Crazy Ex-Girlfriend just concluded a terrific second season. I interviewed Rachel Bloom and Aline Brosh McKenna about the season, and I have my own thoughts about the year, and what went down in the finale, coming up just as soon as my chest is twerking…
“Josh Chan must be destroyed.” -Rebecca
Bloom and McKenna have a four-season plan for Crazy Ex, which means that “Can Josh Take a Leap of Faith?” would (assuming the CW’s charity towards the lowest-rated show on broadcast TV continues past next season) be the series’ mid-point. And one hell of a mid-point it was.
Until now, the show’s title was reflected in a relatively benign way by Rebecca, who was damaged and needy and self-involved and weird, but who almost always tended to hurt herself far worse than anyone around her. (As the creators noted in our interview, most of the supporting characters have gotten the courage to make big and necessary leaps in their own lives thanks in part to their friendships with Rebecca.) This, though, takes us into the more classic definition of the title, with her as a woman scorned looking to hurt Josh through any means necessary.
Had the series started there, or even gone there a year earlier, I’d be worried that it might fall prey to all the bad stereotypes about this, even within a comic framework. But the creative team has earned the benefit of the doubt by now that they can make the situation be a lot more nuanced than it seems when Rebecca is standing on the cliff, flanked by her squad in full support. And the season, and finale, built up well to the big, terrible moment, with Rebecca investing so much of herself and her misguided belief in what will finally make her happy — marrying Josh, reconciling with her heinous father — that of course she was going to break in two when her picture-perfect, pop culture-inspired, life-altering day went so awry.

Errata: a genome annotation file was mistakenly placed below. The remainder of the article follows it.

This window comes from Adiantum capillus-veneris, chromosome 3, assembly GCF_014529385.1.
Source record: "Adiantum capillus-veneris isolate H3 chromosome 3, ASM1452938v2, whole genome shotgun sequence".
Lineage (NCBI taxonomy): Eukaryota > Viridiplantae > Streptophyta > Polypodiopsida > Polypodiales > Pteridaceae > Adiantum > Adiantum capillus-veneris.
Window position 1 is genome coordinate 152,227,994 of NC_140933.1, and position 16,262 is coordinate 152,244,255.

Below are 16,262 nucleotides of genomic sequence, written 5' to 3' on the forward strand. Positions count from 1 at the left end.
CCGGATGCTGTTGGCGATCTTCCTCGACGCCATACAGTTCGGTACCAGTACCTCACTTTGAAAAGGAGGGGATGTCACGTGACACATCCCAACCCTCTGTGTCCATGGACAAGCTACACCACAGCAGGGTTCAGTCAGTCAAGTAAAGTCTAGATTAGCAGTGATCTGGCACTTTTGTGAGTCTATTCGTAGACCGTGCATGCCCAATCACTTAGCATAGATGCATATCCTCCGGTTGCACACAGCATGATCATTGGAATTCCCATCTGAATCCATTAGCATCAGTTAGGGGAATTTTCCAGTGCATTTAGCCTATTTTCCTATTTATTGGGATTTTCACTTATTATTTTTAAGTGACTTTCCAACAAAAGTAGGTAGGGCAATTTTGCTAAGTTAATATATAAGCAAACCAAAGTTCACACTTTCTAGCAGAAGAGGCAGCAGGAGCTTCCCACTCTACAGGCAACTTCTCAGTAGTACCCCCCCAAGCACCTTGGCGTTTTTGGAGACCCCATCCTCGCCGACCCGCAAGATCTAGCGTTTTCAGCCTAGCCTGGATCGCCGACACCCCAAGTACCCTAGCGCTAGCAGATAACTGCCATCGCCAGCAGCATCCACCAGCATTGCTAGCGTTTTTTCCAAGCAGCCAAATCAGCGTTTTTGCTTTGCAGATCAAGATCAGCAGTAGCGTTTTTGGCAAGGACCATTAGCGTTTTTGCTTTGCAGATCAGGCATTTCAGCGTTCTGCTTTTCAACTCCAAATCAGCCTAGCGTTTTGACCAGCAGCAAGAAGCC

Taking the story in this direction does a couple of very smart things. First, it takes the show out of the will-they/won’t-they hamster wheel that was Josh and Rebecca’s relationship, which was fun for a while but on the verge of exhausting itself creatively. Where having Rebecca be in a long-term relationship with Greg or Nathaniel — two guys with their own demons who can keep up with the way she thinks and talks — could have provided more material, it didn’t feel like there was similar room to grow between these two, since Josh is so fundamentally sweet and straightforward. And having Josh end things not because he found out about Rebecca and Nathaniel’s kiss, or even the truth about her and Robert from Harvard, but because of something he wanted to do on his own, allows her to be comically vengeful about something where she’s largely not at fault.
Second, the revenge plot provides a legitimate reason for Rebecca’s friends to all be together with her, and each other, on this. One of the season’s best arcs involved Paula and Rebecca’s estrangement, as Paula began to realize how one-sided their friendship had become, while Rebecca gravitated towards more contemporary peers in Heather and Valencia. (Even though both of them kept understandably wondering why they were friends with her.) The other three had more or less made their peace with Rebecca, if not with each other, by the time of the wedding, but now there’s a legit — if crazy — reason for them to be on the same page, at least until we see exactly how far Rebecca wants to take this plan.